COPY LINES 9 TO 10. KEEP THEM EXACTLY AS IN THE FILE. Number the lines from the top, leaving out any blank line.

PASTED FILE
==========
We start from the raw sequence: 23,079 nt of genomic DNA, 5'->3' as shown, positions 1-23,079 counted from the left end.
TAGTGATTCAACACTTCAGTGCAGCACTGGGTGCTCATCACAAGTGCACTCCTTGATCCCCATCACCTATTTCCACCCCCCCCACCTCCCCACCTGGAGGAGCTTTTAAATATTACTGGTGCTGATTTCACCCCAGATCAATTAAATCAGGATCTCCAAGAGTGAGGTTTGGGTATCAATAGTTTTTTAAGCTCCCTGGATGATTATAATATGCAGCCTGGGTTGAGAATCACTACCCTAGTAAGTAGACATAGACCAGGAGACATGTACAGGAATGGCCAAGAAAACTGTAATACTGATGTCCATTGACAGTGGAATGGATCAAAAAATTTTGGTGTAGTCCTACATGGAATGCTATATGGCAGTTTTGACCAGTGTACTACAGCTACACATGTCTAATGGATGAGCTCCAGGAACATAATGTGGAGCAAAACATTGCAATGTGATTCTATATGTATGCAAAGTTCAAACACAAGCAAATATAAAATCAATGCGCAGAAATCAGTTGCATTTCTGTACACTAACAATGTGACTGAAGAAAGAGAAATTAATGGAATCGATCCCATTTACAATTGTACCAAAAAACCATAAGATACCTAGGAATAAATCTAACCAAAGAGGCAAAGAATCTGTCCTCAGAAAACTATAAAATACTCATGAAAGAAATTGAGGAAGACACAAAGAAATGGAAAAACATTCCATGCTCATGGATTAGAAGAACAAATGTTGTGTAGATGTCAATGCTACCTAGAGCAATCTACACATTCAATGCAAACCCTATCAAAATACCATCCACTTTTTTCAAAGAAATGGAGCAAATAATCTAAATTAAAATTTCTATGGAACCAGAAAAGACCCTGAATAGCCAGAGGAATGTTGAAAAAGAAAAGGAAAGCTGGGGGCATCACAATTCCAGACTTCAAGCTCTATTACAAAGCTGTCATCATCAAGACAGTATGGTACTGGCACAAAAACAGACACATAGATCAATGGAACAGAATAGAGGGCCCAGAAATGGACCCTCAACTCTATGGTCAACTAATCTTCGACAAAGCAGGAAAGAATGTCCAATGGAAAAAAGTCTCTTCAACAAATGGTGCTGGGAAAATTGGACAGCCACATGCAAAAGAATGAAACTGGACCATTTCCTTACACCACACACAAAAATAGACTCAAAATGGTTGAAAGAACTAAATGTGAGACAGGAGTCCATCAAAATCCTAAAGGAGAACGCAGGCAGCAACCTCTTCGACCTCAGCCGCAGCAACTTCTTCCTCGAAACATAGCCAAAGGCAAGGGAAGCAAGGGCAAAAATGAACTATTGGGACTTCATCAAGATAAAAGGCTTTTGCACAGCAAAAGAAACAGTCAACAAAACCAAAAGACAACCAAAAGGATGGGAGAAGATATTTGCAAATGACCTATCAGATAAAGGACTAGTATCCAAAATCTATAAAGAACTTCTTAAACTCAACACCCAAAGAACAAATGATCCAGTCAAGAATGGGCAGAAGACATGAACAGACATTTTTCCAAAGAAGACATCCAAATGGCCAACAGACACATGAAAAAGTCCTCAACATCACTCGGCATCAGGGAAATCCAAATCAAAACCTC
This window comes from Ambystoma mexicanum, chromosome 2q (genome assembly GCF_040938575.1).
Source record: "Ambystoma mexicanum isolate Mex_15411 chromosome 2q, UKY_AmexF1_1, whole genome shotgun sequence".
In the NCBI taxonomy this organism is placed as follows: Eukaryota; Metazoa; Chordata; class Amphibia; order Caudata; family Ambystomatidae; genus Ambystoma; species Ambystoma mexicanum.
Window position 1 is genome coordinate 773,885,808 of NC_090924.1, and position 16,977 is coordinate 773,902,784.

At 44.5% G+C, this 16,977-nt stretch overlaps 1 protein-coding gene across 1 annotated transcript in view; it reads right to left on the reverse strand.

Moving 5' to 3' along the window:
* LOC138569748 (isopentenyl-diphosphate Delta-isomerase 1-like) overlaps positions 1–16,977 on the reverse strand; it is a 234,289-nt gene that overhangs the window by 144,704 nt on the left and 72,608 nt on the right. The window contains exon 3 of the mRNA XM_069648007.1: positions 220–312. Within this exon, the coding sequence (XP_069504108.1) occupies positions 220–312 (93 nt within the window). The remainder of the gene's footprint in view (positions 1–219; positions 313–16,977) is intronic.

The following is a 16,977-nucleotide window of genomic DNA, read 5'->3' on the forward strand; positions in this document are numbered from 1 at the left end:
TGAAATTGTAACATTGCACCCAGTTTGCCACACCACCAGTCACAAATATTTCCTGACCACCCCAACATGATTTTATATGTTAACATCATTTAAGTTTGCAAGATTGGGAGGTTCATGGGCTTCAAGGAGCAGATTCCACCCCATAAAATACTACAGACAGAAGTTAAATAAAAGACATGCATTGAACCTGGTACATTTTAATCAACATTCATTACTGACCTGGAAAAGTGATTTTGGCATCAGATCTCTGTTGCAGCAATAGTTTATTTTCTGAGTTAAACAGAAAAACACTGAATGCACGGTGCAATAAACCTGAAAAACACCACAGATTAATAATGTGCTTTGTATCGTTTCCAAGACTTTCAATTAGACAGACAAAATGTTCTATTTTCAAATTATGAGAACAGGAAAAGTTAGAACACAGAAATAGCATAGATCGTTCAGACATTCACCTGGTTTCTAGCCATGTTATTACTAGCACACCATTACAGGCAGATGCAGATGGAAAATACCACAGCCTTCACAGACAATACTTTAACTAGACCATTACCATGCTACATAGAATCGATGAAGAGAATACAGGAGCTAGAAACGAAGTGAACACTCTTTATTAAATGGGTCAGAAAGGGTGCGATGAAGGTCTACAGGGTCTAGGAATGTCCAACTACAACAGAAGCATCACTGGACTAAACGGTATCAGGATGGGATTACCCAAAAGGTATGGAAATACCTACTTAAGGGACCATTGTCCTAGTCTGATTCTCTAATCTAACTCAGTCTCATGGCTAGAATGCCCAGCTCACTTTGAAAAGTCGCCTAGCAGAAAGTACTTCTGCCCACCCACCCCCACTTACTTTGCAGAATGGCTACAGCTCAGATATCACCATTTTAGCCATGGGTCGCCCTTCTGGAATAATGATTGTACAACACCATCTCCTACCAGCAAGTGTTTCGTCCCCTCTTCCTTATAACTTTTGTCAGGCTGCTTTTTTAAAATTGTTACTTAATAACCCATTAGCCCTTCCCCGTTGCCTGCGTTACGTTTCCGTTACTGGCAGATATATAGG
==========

* LOC138569748 (isopentenyl-diphosphate Delta-isomerase 1-like) overlaps positions 1–16,977 on the reverse strand; it is a 234,289-nt gene that overhangs the window by 144,704 nt on the left and 72,608 nt on the right. The window contains exon 3 of the mRNA XM_069648007.1: positions 220–312. Within this exon, the coding sequence (XP_069504108.1) occupies positions 220–312 (93 nt within the window). The remainder of the gene's footprint in view (positions 1–219; positions 313–16,977) is intronic.

The following is a 16,977-nucleotide window of genomic DNA, read 5'->3' on the forward strand; positions in this document are numbered from 1 at the left end: